• EpiSoft help staff at the San Hospital deliver better health care. (Supplied)
A eHealth company has introduced ‘revolutionary’ software to improve care and efficiencies in treating complex illnesses which often leaves many patients and medical professionals lost and confused.
Philip Ly

SBS Small Business Secrets
10 Dec 2017 - 5:35 PM  UPDATED 8 Feb 2018 - 11:07 AM

One in every two Australians have at least one prominent chronic condition, according to the Department of Health.

It’s a huge problem a department spokesman said results in significant economic burdens.

In 2012-2013, cardiovascular diseases alone cost the Australian government $5 billion.

But a cloud-based patient management eHealth software, EpiSoft, could offer a solution and help medical professionals better treat patients with chronic diseases.

Its co-founders Jenny O’Neill and Michael Hurse developed the software after identifying a gap in the market.

“There was no online platform to provide people with an opportunity to manage their patients and manage their client populations while being able to store and access information needed to make a decision on treatment, drug admission and ways to improve that delivery,” Mr Hurse said.

Ms O’Neill says a major point of difference is it integrates hundreds of interactive treatment plans, which generate automated schedules and drug doses that can be seen and modified by health professionals in one portal, acting as a clinical workflow tool.

“The key problem is there are inefficiencies in communication between different staff caring for patients with chronic diseases,” Ms O’Neill said.

“They need to coordinate care across a big team of health professionals and administrative staff."

“It improves that process and makes the treatment safer by providing standardised guidelines – which can still be modified - and drug dose calculations in a single plan for everyone to follow.”

A major turning point for them was when they got a $250,000 grant from the Federal Government and this year, $1 million in private investment could accelerate global expansion.

But there have been setbacks with a conscious decision to remain a small company proving to be a double-edged sword for growth.

“We have lost business because we’ve been too small,” said Ms O’Neill.

But Mr Hurse added: “A lot of our customers are telling us that it’s pretty hard to turn to Queen Mary, so we’re able to adopt and adapt quickly based on customer need and feedback.”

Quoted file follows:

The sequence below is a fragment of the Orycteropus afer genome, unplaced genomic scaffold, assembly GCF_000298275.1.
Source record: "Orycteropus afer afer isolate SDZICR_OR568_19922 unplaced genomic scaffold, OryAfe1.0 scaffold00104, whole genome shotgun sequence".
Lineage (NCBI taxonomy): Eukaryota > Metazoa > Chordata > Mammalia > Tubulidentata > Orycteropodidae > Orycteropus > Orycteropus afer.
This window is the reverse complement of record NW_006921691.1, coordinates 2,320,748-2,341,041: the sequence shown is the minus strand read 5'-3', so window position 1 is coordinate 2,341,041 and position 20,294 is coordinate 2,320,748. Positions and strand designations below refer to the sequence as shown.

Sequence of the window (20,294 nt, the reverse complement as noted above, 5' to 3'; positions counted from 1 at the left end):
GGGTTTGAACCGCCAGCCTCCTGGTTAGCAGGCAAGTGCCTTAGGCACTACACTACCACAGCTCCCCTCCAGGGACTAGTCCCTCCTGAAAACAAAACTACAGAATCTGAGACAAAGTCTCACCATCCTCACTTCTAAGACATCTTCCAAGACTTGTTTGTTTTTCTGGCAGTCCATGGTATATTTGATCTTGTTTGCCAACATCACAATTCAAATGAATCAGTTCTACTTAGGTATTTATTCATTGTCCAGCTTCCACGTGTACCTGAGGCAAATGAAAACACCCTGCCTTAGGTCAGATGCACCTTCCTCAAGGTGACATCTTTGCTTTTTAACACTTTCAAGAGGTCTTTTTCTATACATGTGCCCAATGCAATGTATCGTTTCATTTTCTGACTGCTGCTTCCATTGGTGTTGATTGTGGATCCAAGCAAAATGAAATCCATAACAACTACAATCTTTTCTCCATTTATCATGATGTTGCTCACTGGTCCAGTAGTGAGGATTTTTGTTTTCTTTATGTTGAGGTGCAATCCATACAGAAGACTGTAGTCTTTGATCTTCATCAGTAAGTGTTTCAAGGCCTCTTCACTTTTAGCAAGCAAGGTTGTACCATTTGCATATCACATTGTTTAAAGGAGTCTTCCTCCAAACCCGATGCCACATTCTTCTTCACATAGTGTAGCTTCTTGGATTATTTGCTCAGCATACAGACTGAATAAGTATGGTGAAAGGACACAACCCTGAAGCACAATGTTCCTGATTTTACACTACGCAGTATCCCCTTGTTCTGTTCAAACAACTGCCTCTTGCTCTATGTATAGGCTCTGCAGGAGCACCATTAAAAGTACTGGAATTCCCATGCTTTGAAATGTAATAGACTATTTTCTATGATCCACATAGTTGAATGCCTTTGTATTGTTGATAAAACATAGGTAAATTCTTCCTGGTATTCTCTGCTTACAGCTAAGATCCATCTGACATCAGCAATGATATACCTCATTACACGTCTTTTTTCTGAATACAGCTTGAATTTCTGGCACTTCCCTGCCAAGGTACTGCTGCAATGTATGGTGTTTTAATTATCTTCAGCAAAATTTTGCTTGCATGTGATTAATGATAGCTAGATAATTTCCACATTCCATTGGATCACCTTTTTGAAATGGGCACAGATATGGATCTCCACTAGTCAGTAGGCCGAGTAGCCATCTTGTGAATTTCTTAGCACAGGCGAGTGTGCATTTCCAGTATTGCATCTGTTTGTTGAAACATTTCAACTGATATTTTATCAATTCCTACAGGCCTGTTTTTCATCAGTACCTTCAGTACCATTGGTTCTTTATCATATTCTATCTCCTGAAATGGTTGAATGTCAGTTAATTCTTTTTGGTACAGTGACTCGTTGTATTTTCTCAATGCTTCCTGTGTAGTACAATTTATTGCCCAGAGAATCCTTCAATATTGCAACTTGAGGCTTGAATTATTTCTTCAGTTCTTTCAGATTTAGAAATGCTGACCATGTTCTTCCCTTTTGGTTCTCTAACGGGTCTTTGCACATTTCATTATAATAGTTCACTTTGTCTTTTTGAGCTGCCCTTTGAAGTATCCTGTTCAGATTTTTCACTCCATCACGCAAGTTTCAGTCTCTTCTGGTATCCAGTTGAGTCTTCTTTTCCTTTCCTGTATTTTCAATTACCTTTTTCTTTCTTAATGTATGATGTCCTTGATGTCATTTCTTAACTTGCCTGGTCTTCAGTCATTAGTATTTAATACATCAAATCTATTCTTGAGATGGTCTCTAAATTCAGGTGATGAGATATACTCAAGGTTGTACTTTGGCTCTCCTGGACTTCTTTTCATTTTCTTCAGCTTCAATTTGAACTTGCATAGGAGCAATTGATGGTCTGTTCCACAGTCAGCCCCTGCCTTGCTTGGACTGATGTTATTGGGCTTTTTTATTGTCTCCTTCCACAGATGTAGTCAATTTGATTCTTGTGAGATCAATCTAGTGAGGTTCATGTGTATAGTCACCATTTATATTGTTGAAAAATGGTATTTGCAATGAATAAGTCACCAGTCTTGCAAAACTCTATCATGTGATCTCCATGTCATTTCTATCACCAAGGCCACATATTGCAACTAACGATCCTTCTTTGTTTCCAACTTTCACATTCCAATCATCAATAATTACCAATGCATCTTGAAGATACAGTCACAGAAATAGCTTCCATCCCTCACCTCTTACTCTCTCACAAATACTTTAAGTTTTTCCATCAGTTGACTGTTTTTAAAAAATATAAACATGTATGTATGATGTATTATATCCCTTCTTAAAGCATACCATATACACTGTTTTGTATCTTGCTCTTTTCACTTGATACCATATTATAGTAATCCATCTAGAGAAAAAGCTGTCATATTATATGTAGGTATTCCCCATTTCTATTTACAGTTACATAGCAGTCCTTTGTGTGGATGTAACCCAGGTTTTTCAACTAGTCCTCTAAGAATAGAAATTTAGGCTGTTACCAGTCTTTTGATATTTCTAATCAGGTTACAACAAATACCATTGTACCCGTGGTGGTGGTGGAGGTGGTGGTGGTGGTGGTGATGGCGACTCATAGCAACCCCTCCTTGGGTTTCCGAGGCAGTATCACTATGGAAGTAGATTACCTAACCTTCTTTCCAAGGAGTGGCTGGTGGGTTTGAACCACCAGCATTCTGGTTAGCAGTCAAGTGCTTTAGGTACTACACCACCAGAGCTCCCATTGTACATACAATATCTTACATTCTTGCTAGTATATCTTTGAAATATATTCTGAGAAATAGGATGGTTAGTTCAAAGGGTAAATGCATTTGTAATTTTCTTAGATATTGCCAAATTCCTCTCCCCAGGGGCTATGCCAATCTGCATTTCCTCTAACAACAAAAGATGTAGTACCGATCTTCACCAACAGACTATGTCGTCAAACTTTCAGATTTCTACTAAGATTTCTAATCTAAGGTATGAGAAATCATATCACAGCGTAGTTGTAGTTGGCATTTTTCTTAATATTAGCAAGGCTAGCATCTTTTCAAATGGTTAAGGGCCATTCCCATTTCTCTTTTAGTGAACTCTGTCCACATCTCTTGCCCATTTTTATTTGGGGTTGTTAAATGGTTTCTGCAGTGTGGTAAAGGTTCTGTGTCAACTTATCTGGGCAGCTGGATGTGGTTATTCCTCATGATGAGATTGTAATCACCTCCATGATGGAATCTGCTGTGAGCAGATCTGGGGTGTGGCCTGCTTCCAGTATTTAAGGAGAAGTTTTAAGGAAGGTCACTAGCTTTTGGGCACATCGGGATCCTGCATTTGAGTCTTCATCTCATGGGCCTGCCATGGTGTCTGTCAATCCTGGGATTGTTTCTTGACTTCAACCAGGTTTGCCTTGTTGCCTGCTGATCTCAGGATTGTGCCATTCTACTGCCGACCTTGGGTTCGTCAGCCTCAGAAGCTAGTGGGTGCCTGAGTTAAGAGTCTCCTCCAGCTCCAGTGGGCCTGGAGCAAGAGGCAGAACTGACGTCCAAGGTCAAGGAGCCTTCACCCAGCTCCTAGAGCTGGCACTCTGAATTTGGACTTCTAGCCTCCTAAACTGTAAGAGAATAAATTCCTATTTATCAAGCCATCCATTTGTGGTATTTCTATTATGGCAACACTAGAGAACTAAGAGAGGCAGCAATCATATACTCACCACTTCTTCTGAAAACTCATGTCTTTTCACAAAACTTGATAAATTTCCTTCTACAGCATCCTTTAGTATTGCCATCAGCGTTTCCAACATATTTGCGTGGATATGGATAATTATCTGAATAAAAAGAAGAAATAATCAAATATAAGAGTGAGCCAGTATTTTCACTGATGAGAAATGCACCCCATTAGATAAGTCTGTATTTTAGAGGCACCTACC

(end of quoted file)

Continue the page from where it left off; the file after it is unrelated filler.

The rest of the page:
A huge step forward was starting work with big businesses. EpiSoft is still in relative infancy but is already being used in more than 100 sites nationally and in the US.

One of the major hubs using the software is Sydney Adventist Hospital where the project manager, Fran Vaughan, says there had been a huge need for compared to their paper-based system.

“It was a mess,” she said.

“There was so many pieces of paper coming in… that we really needed to streamline it.”

Since using the program, hospital staff have turned a four-hour task into a 20-minute job.

Nurses Priscilla Lam and Debbie Marcellino say it’s made their job so much easier, which has had a direct benefit for patients.

“It emphasises on evidence-based practices with critical thinking,” Ms Lam said.

Ms Marcellino described it as having “revolutionised” the way doctors, nurses and pharmacists work.

“It’s far more efficient and time-saving, safer and more professional.”

For Ms O’Neill, it’s a reminder of EpiSoft’s greater purpose.

“Everyone of us is touched individually, or within our family, by chronic disease and it’s a growing economic problem for the governments of the world," she says.

Mr Hurse says the business, beyond being his work and livelihood, has become a very important part of his life.

“All of the problems we’re solving are worth solving,” he said.

“We’re helping to make people healthier and these are some of the big questions of our time.

“We want people to stay healthier longer, so how do we do that?”

Want to find out the secret to small business success? Tune into #BizSecretsSBS at Sundays 7am on SBS, stream on SBS On Demand, or follow us on FacebookTwitter or Instagram.